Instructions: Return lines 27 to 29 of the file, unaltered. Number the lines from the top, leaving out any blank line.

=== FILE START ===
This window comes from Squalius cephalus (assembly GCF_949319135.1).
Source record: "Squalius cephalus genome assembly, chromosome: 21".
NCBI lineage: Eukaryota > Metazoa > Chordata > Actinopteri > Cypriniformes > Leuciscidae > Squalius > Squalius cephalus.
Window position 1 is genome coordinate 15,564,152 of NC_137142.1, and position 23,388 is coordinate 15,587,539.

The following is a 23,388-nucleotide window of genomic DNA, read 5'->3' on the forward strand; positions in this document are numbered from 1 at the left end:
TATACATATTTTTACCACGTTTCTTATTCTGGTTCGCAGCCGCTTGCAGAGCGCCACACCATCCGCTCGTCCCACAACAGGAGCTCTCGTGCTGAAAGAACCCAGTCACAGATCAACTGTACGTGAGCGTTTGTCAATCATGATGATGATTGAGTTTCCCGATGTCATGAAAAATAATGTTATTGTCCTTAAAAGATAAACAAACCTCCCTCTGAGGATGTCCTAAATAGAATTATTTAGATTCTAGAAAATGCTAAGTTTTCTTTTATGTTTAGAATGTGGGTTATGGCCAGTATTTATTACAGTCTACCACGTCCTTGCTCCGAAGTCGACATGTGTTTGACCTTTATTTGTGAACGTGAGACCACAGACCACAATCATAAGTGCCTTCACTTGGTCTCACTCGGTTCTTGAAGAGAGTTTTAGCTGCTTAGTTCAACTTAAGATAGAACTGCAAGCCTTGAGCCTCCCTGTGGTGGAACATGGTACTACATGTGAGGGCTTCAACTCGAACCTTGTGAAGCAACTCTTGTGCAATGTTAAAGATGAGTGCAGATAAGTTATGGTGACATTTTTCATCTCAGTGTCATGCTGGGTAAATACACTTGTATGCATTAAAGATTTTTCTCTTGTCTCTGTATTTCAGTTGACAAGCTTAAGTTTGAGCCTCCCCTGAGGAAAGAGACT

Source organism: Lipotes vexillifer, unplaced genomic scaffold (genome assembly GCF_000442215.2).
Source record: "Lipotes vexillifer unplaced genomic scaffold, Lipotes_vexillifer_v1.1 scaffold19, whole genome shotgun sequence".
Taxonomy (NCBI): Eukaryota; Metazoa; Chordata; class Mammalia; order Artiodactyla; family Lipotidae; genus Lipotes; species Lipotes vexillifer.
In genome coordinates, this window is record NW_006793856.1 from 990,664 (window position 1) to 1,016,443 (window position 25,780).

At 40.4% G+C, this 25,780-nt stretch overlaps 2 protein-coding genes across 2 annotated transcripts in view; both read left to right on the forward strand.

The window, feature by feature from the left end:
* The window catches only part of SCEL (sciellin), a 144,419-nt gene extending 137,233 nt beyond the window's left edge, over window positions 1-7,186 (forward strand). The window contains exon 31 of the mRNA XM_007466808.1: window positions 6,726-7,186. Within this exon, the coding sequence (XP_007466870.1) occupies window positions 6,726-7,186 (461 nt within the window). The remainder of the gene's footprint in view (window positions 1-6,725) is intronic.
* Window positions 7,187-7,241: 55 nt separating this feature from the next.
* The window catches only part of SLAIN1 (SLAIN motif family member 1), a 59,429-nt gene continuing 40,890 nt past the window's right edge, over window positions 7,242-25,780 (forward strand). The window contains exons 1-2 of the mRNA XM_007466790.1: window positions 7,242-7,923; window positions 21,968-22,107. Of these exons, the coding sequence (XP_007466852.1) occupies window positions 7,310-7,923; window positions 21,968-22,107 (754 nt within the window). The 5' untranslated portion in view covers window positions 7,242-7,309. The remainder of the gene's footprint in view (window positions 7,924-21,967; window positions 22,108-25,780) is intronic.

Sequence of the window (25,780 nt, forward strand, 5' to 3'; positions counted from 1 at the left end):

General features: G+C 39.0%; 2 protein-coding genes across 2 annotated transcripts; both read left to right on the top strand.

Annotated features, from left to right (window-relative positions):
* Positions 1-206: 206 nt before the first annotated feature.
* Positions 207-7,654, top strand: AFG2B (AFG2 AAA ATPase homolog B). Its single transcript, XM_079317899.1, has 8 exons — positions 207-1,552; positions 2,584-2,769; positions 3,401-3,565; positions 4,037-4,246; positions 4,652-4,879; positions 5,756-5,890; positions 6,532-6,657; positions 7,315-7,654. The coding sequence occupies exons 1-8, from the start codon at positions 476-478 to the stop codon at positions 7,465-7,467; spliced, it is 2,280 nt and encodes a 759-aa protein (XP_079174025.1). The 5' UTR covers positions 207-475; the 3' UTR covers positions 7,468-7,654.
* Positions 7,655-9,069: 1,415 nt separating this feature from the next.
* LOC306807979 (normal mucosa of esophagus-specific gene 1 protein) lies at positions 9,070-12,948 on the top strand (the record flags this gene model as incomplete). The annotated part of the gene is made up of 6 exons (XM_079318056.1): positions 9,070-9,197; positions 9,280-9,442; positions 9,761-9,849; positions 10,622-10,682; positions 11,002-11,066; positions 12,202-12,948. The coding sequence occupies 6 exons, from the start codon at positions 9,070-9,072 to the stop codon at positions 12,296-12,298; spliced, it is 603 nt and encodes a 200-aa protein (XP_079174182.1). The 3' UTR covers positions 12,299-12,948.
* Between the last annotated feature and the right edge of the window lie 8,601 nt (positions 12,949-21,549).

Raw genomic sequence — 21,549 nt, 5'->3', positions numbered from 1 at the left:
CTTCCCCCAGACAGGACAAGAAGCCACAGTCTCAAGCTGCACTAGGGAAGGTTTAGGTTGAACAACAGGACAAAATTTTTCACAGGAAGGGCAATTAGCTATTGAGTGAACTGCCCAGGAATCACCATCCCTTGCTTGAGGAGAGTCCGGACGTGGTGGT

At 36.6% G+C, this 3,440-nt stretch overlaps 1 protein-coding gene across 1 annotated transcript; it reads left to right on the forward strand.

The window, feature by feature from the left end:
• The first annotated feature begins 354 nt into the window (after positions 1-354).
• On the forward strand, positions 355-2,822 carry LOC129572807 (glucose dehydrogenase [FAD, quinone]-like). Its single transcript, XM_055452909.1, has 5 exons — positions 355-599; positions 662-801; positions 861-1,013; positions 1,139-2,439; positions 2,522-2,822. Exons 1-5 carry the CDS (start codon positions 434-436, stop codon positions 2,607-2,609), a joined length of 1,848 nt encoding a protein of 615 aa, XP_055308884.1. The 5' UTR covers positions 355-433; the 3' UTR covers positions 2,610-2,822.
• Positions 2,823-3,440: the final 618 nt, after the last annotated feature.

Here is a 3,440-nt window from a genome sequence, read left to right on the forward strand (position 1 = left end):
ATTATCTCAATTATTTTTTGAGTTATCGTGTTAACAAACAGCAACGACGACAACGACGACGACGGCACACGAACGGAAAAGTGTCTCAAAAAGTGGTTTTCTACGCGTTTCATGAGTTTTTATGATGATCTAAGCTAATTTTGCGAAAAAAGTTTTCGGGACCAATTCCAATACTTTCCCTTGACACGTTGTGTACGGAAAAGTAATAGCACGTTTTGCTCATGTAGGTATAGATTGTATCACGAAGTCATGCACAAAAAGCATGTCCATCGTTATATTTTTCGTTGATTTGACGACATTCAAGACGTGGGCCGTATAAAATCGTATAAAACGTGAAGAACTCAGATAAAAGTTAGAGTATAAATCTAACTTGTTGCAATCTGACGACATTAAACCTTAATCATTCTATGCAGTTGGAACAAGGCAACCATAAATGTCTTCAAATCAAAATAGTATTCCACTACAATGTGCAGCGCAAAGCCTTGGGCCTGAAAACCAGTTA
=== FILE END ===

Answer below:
The window, feature by feature from the left end:
• The first annotated feature begins 354 nt into the window (after positions 1-354).
• On the forward strand, positions 355-2,822 carry LOC129572807 (glucose dehydrogenase [FAD, quinone]-like). Its single transcript, XM_055452909.1, has 5 exons — positions 355-599; positions 662-801; positions 861-1,013; positions 1,139-2,439; positions 2,522-2,822. Exons 1-5 carry the CDS (start codon positions 434-436, stop codon positions 2,607-2,609), a joined length of 1,848 nt encoding a protein of 615 aa, XP_055308884.1. The 5' UTR covers positions 355-433; the 3' UTR covers positions 2,610-2,822.